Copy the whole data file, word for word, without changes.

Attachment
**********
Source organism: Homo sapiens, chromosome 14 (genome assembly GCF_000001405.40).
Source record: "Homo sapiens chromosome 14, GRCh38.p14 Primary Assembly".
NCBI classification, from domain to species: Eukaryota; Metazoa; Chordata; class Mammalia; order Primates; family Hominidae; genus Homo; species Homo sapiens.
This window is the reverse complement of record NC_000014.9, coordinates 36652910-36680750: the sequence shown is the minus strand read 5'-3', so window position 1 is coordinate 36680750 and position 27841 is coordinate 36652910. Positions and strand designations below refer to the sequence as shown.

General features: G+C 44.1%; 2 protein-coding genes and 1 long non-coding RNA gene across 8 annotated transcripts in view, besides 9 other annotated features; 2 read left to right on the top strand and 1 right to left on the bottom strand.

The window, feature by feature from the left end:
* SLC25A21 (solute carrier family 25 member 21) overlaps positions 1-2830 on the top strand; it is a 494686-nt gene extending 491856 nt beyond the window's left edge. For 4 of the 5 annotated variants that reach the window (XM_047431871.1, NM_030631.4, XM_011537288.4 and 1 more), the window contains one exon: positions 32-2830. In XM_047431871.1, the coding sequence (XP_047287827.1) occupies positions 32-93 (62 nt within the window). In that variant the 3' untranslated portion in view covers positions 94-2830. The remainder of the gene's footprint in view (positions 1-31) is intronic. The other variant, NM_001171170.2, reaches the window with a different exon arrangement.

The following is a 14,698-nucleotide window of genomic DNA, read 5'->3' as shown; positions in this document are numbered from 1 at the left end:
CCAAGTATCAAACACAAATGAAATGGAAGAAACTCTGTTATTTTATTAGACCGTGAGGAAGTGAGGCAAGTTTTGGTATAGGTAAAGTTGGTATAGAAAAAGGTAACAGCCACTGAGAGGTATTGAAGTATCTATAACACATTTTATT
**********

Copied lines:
Source organism: Homo sapiens, chromosome 14 (genome assembly GCF_000001405.40).
Source record: "Homo sapiens chromosome 14, GRCh38.p14 Primary Assembly".
NCBI classification, from domain to species: Eukaryota; Metazoa; Chordata; class Mammalia; order Primates; family Hominidae; genus Homo; species Homo sapiens.
This window is the reverse complement of record NC_000014.9, coordinates 36652910-36680750: the sequence shown is the minus strand read 5'-3', so window position 1 is coordinate 36680750 and position 27841 is coordinate 36652910. Positions and strand designations below refer to the sequence as shown.

General features: G+C 44.1%; 2 protein-coding genes and 1 long non-coding RNA gene across 8 annotated transcripts in view, besides 9 other annotated features; 2 read left to right on the top strand and 1 right to left on the bottom strand.

The window, feature by feature from the left end:
* SLC25A21 (solute carrier family 25 member 21) overlaps positions 1-2830 on the top strand; it is a 494686-nt gene extending 491856 nt beyond the window's left edge. For 4 of the 5 annotated variants that reach the window (XM_047431871.1, NM_030631.4, XM_011537288.4 and 1 more), the window contains one exon: positions 32-2830. In XM_047431871.1, the coding sequence (XP_047287827.1) occupies positions 32-93 (62 nt within the window). In that variant the 3' untranslated portion in view covers positions 94-2830. The remainder of the gene's footprint in view (positions 1-31) is intronic. The other variant, NM_001171170.2, reaches the window with a different exon arrangement.

The following is a 14,698-nucleotide window of genomic DNA, read 5'->3' as shown; positions in this document are numbered from 1 at the left end:
CCAAGTATCAAACACAAATGAAATGGAAGAAACTCTGTTATTTTATTAGACCGTGAGGAAGTGAGGCAAGTTTTGGTATAGGTAAAGTTGGTATAGAAAAAGGTAACAGCCACTGAGAGGTATTGAAGTATCTATAACACATTTTATT